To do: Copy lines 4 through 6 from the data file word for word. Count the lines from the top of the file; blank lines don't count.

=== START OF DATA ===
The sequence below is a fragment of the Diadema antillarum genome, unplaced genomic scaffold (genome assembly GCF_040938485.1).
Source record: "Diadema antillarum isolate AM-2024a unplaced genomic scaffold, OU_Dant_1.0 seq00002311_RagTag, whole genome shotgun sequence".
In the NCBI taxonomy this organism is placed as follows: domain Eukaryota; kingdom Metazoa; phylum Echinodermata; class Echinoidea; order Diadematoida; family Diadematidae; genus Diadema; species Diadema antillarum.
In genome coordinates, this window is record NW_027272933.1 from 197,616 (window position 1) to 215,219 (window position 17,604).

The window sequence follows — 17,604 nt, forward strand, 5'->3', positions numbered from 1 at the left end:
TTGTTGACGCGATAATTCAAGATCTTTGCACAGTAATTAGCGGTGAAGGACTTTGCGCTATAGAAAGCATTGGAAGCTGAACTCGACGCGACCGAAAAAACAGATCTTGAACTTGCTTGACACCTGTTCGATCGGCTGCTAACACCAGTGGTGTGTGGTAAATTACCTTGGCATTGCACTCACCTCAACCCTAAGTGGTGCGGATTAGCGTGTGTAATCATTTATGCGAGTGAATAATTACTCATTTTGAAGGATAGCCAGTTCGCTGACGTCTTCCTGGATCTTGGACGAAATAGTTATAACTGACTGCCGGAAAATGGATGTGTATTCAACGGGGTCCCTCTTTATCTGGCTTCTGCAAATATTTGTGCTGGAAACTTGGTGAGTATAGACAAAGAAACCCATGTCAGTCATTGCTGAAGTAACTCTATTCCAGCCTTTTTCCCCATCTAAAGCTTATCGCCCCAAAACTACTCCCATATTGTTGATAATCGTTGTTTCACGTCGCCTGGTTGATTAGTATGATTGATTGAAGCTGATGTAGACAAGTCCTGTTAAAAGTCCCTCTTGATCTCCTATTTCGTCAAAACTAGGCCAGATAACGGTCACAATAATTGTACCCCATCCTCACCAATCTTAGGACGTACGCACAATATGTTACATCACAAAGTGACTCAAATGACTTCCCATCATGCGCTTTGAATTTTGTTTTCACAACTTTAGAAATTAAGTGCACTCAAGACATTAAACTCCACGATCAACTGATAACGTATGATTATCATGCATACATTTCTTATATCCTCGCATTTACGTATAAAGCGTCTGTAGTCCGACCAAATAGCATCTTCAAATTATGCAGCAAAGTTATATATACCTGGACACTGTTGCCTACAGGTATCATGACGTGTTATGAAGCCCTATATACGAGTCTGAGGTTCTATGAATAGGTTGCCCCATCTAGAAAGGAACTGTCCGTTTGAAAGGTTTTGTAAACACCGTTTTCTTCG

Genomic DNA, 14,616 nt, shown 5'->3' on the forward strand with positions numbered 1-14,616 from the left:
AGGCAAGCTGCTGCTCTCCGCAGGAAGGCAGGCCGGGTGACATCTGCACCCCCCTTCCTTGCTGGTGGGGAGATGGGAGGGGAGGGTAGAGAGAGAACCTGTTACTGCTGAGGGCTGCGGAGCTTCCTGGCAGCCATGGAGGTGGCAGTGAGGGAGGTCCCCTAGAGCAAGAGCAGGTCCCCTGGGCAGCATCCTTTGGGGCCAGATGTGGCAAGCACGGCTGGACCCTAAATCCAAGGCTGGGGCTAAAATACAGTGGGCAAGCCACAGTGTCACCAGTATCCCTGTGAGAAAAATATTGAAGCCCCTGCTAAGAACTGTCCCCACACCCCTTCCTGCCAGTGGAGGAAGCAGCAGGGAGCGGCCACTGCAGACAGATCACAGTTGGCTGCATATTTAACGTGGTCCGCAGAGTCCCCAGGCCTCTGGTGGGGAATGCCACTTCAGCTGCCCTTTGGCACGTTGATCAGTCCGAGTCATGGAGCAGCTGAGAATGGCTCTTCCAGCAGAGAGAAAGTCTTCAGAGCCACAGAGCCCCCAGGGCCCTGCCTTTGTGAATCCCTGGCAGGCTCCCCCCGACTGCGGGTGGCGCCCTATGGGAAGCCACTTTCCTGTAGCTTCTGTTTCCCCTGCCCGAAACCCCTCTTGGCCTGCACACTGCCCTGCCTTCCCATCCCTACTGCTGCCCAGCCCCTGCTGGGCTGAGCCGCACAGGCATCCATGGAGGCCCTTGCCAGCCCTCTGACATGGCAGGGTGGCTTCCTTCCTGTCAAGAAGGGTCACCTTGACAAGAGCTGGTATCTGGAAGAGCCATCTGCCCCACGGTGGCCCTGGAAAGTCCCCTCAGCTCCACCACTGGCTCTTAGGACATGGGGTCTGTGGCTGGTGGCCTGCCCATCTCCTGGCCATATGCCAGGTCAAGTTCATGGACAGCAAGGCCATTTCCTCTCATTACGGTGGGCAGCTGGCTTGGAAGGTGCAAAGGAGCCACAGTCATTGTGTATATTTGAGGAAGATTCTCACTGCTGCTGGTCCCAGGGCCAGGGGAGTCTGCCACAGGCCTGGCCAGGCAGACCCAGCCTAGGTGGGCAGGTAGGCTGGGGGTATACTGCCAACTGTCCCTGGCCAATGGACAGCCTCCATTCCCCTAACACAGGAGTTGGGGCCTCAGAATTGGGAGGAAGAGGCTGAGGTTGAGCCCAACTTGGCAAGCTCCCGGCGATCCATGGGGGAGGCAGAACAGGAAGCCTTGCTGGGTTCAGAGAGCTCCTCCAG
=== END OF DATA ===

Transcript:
In genome coordinates, this window is record NW_027272933.1 from 197,616 (window position 1) to 215,219 (window position 17,604).

The window sequence follows — 17,604 nt, forward strand, 5'->3', positions numbered from 1 at the left end:
TTGTTGACGCGATAATTCAAGATCTTTGCACAGTAATTAGCGGTGAAGGACTTTGCGCTATAGAAAGCATTGGAAGCTGAACTCGACGCGACCGAAAAAACAGATCTTGAACTTGCTTGACACCTGTTCGATCGGCTGCTAACACCAGTGGTGTGTGGTAAATTACCTTGGCATTGCACTCACCTCAACCCTAAGTGGTGCGGATTAGCGTGTGTAATCATTTATGCGAGTGAATAATTACTCATTTTGAAGGATAGCCAGTTCGCTGACGTCTTCCTGGATCTTGGACGAAATAGTTATAACTGACTGCCGGAAAATGGATGTGTATTCAACGGGGTCCCTCTTTATCTGGCTTCTGCAAATATTTGTGCTGGAAACTTGGTGAGTATAGACAAAGAAACCCATGTCAGTCATTGCTGAAGTAACTCTATTCCAGCCTTTTTCCCCATCTAAAGCTTATCGCCCCAAAACTACTCCCATATTGTTGATAATCGTTGTTTCACGTCGCCTGGTTGATTAGTATGATTGATTGAAGCTGATGTAGACAAGTCCTGTTAAAAGTCCCTCTTGATCTCCTATTTCGTCAAAACTAGGCCAGATAACGGTCACAATAATTGTACCCCATCCTCACCAATCTTAGGACGTACGCACAATATGTTACATCACAAAGTGACTCAAATGACTTCCCATCATGCGCTTTGAATTTTGTTTTCACAACTTTAGAAATTAAGTGCACTCAAGACATTAAACTCCACGATCAACTGATAACGTATGATTATCATGCATACATTTCTTATATCCTCGCATTTACGTATAAAGCGTCTGTAGTCCGACCAAATAGCATCTTCAAATTATGCAGCAAAGTTATATATACCTGGACACTGTTGCCTACAGGTATCATGACGTGTTATGAAGCCCTATATACGAGTCTGAGGTTCTATGAATAGGTTGCCCCATCTAGAAAGGAACTGTCCGTTTGAAAGGTTTTGTAAACACCGTTTTCTTCG